I could list the speculations that I thought while watching this. It gets more into how we think and what we do in our lives.

    I know it was a film that was harder for me to watch because probably it’s not a mainstream cinema. Anyway, this was my first arthouse, or even experimental film I’ve watched in my few years I worked on doing film criticism myself.

    I knew what was going onscreen however it was a film that needed a different type of viewing, like you said in your review. I wasn’t prepared for what type of film it is. I thought it was the mainstream films that I watch all the time. I figured that out at the beginning of the isn’t one of those that isn’t like “The Help”.

    All I can say is, I know this film has meaning and significance deep within its script by Terrence Malick. I, as a viewer, still have to search for that meaning from a few years from now and I betcha, it will be one of my favorite films of my lifetime.

  4. Locke Peterseim
    Locke Peterseim
    Posted on November 13, 2011 at 3:01 pm

    If you’re interested in film, Moviegoer, that’s the way to do it — check out films that win big festival awards, check out older films that show up on “Best Films of All Time” lists :)

    And while The Tree of Life can be a harder film to watch and “get,” remember it’s not a contest to see who can get the most out of it or fully understand it the best — WHATEVER you take from it, whatever it makes you think about as you watch and later, is all good. And like you said, a really great film (or book, or piece of music, or painting) will keep giving you new ideas and insights every time you watch it, sometimes for decades to come as you get older :)

  5. moviegoer123
    Posted on November 13, 2011 at 6:25 pm

    Locke, I’m very interested in film.

    I won’t be surprised if The Tree of Life gets nominated for a Gold Statuette (Oscar) for Best Director and Picture and wins those two awards.

    There’s an obvious reason why this film won the Palme d’Or award at Cannes Film Festival: delivers speculation to the viewer, learn about life, and how we may got created five billion years ago. It has every right to be nominated for every film award out there. It has more than potential, it has a guarantee that it will be nominated for several awards. YOU LEARN SOMETHING FROM IT THAT’S SIGNIFICANT rather than learning nothing like most films do these days…derive from other films and make it their own and the message isn’t obvious. This film is creative and that’s what we need more of in American cinema.

    The Tree of Life deserves attention and viewing before the awards season comes because it’s a film that people should be talking about when the awards season comes rather than the others that have potential, this one seems like it will be guaranteed it will be nominated. The proof is from the Cannes Film Festival, its winning the highest merit — the Palme d’Or award.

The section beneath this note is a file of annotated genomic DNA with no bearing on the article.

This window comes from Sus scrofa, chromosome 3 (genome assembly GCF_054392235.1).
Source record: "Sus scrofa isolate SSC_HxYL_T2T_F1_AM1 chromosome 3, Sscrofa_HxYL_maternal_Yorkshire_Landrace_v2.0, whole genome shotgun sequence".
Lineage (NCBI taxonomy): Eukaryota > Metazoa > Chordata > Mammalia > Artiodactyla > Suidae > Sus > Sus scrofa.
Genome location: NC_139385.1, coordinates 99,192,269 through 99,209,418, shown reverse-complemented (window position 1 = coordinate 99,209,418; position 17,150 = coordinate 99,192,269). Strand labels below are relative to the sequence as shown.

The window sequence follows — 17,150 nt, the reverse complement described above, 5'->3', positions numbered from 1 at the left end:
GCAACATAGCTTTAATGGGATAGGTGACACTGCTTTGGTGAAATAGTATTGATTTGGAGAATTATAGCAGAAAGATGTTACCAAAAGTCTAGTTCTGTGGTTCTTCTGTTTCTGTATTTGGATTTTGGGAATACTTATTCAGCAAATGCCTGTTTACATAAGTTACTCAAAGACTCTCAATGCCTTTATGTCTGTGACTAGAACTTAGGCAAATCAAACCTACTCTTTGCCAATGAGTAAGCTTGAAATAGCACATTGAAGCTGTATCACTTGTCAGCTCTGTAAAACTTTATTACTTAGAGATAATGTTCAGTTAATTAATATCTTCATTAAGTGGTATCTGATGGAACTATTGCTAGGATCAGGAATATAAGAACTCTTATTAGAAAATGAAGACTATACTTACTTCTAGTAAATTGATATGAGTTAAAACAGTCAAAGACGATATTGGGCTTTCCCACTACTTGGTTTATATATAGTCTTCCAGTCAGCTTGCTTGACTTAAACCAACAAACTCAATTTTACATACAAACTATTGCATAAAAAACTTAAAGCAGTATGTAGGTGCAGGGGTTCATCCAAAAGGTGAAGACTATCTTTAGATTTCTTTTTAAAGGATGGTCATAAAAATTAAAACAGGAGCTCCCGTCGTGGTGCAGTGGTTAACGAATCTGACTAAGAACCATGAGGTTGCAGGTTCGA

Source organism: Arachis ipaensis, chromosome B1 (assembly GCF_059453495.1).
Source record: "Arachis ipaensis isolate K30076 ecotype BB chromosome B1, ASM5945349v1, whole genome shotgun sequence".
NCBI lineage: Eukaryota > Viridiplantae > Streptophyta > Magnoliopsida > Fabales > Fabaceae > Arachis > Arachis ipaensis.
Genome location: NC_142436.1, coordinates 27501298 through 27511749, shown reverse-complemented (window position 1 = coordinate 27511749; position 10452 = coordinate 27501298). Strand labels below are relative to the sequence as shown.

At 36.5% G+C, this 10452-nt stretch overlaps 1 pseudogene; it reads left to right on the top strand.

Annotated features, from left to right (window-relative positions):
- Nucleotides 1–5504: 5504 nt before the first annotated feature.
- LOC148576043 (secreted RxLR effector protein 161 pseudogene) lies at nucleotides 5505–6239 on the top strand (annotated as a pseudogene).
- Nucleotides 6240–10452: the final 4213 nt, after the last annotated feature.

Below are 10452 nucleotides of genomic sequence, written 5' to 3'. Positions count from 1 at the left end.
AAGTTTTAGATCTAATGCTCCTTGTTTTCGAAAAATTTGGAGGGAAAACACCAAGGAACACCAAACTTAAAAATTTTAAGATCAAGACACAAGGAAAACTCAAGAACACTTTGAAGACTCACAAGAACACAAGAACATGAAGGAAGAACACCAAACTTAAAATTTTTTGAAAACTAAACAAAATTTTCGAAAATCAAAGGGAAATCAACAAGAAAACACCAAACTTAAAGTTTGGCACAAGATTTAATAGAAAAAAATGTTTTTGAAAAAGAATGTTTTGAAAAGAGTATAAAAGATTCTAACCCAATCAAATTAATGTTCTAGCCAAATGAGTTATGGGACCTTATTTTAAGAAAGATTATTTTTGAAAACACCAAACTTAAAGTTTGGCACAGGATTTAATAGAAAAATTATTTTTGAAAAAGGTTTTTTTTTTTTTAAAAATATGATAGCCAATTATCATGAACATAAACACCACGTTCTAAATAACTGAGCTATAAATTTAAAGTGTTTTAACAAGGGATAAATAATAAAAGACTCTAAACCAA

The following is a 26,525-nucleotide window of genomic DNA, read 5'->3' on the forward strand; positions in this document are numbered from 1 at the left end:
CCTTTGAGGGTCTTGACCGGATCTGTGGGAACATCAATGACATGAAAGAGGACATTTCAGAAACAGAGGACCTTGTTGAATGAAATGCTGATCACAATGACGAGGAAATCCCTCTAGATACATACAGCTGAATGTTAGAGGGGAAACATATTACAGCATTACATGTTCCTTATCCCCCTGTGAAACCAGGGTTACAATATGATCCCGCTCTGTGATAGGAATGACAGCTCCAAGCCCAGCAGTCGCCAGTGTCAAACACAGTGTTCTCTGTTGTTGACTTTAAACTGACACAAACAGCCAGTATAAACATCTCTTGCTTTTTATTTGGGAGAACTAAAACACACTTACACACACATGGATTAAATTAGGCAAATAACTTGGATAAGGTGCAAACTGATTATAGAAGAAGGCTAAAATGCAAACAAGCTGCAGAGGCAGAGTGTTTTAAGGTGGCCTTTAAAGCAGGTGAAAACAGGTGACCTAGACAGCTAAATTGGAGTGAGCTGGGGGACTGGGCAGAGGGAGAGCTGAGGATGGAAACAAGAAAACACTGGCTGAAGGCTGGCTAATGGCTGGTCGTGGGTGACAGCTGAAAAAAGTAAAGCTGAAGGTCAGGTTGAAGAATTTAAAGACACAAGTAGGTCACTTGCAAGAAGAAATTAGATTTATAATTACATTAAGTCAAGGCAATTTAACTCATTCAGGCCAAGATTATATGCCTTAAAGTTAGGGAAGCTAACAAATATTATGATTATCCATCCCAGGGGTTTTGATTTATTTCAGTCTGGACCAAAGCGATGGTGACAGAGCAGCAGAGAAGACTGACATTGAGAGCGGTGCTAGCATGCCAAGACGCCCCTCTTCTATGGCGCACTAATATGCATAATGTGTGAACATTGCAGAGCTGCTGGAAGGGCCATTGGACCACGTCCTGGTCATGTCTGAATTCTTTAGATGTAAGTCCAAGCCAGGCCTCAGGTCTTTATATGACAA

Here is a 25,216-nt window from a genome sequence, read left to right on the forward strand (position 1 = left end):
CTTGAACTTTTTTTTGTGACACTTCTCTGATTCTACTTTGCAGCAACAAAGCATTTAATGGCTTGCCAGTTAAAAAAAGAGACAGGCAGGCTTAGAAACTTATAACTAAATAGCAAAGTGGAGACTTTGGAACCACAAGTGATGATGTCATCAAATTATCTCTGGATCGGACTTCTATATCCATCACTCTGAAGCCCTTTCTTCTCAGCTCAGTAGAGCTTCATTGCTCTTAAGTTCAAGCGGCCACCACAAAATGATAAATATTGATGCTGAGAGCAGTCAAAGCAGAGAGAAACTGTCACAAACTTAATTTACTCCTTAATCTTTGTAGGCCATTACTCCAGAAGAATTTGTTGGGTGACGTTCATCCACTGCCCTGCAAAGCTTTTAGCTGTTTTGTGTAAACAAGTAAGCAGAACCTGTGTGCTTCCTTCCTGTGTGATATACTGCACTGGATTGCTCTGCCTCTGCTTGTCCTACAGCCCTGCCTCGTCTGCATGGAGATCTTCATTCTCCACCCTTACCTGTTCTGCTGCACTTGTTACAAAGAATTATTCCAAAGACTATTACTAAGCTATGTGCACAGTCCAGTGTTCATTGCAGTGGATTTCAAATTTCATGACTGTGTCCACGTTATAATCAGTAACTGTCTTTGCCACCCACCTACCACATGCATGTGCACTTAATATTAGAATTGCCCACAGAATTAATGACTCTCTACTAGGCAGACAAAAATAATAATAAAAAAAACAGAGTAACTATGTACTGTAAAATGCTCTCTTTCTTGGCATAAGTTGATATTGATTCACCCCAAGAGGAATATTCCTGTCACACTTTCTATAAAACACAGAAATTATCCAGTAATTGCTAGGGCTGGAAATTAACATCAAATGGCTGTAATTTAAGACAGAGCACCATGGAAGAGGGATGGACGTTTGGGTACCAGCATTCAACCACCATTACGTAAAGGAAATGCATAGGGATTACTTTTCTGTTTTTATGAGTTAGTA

I’ll be cheering this one on besides “The Help”.

  6. Dave
    Posted on November 14, 2011 at 8:54 am

    I’m going to have to catch this movie – your comments about deep films reminded me of watching “2001: A Space Odyssey” with my dad. I didn’t really know what was going on a fair amount of the time, but I knew I was watching something major. I had a similar experience with my own daughters as we wrapped our heads around “Inception”.

  7. Locke Peterseim
    Locke Peterseim
    Posted on November 14, 2011 at 3:06 pm

    Dave, there have certainly been a lot of comparisons of The Tree of Life with 2001, especially in terms of metaphysical scope and pacing, not to mention like you said, of getting at deeper ideas about humanity. (Plus all those bits with the solar system, planets, and prehistoric life.) I would say the biggest difference (aside from plot — this obviously isn’t a science-fiction story) is that Tree of Life is, despite its unconventionality, a deeply personal, humanistic film about some of the richest spiritual struggles people have, where as much as I love it, 2001 tends to be a little “colder,” more distant and removed, looking at things from a more detached, “cosmic” level.

  8. moviegoer123
    Posted on November 14, 2011 at 9:28 pm

    Well, I better catch 2001: Space Odyssey pretty soon and see if that works for me to understand the concepts of The Tree of Life. Then, once I catch that film, I will THEN watch The Tree of Life AGAIN with an open mind this time.

    • Currently 5/5 Stars
    Posted on November 15, 2011 at 11:57 pm

    I was captivated with the beautiful scenes and soothing music,
    I felt like it was asking all the questions that I have about
    everything!, I didn’t “get” all of what certain scenes were trying
    to convey to the viewer, but I look forward to watching it a 2x,3x.
    I think it’s well worth watching.

  9. Will
    Posted on November 29, 2011 at 7:51 pm

    Hey Locke,
    Just about to sit down and get immersed into the film. Missed it in the theater, unfortunately. Thanks for the tips! I for one would be interested in any other ideal mindsets and settings you might recommend for other flicks in the future. It can be helpful for people who quickly dismiss movies that are demanding, but should not be missed.

  10. milton shapiro
    Posted on December 6, 2011 at 10:11 am

    unwatchable and boring